"While this post quotes numbers, the reality is those numbers are people. They are someone's son or daughter, father or mother, brother or sister, best friend or work colleague, next door neighbour, people know them and care for them. Each one leaves a hole in lives that can never be filled." (Kerry Beake)

A lot has been written this past week about these tragic statistics. I wanted to draw your attention to four articles that really stood out; they stand out because they confront an ugly truth and call on us to tackle suicide prevention differently.

BIRRR Sky Muster Survey 2016

Please complete this survey ONLY if you are connected or waiting for an nbn Sky Muster Installation. The responses will assist the BIRRR Team in lobbying for better bush telecommunications and ensuring the voice of Rural, Regional & Remote Australia is heard loud and clear. 

Click here to complete the survey


The Better Internet for Rural, Regional and Remote Australia (BIRRR) Facebook group was created on 22nd October 2014.  Kylie Stretton (Charters Towers, QLD) & Kristy Sparrow (Alpha, QLD) set up the group when they both noticed unexplained excessive usage on their mobile broadband data.

As Kristy struggled to deal with educating her children (via distance education) and both women dealt with very limited internet to run their businesses, they began to respond to media enquiries – and as others throughout rural Australia heard of the group and joined, it began to grow quickly.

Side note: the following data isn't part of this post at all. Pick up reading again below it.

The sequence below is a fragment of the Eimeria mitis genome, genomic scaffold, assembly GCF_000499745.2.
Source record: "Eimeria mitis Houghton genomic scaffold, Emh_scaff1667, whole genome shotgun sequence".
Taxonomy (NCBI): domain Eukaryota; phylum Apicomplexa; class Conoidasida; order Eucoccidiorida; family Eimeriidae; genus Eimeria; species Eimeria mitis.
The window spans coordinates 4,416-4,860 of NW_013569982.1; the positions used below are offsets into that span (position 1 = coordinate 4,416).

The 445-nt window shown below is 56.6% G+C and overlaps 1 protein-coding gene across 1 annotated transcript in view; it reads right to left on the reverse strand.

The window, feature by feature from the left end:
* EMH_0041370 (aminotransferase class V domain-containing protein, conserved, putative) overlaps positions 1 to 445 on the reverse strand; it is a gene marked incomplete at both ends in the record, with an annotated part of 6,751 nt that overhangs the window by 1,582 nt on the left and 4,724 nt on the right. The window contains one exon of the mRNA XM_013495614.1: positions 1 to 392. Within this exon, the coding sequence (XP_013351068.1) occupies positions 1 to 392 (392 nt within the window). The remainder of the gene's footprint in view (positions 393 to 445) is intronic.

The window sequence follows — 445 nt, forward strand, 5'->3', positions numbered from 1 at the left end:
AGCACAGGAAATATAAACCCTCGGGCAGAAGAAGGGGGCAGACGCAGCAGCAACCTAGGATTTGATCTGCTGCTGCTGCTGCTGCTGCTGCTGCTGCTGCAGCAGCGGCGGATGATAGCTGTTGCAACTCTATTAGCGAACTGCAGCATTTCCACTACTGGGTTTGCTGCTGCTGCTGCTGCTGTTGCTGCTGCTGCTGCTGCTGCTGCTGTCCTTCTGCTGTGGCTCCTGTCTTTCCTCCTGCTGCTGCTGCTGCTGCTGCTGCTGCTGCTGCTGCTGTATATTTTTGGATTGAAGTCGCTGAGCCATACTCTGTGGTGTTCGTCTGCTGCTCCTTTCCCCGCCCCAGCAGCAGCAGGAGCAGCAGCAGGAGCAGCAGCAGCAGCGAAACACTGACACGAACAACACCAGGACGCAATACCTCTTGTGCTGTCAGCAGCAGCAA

With support and online action gathering momentum, BIRRR took to Twitter with the hashtag #fixbushinternet and #DataDrought. Kristen Stahlhut-Coggan (Condamine, QLD)  & Amanda Salisbury (Monto, QLD) then joined the admin team to help out.  All admins live the #datadrought on a daily basis, all are volunteers (with two children each) and lead busy lives, including full time jobs and local community involvement.

BIRRR FUNDING to #fixbushinternet

As BIRRR grows & they lobby for change, the volunteer admins are experiencing increasing out-of-pocket expenses.

To assist with maintaining the BIRRR resource website, memberships, printing expenses, survey costs and travel expenses for lobbying and networking with decision makers, BIRRR admins have decided to crowd fund. They are asking for very SMALL donations / gifts to assist them with their lobbying, advocacy and support work. 

Click here to make a donation 

BIRRR Admin Team

Saturday, 1 October 2016

Why can’t Australians claim Medicare rebates for online video counselling?

Our government claims that innovation will save our nation. In 2016 it’s difficult to believe that online mental health care services do not currently qualify for Medicare rebates.

Suicide is now the leading cause of death for young and middle-aged Australians, and the number of people in both rural and urban Australia struggling with mental health issues is on the rise. Unbelievably, the Medicare rebate is still only available for face-to-face sessions.

Unfortunately, many rural and remote Australians don’t contemplate mental health care because there are no mental health professionals in their communities to access. Those who do seek support may be forced to drive for hours and take time off work to visit their nearest psychologist, clinical social worker or counsellor. Medicare rebates for online mental health care services would allow regional and rural Australians to receive support in the privacy and comfort of their own home, without sacrificing time and money to do so.

The Australian Government should be making it easier for all Australians to access support when they need it, not harder. The technology is available. The need is obvious. The time is now.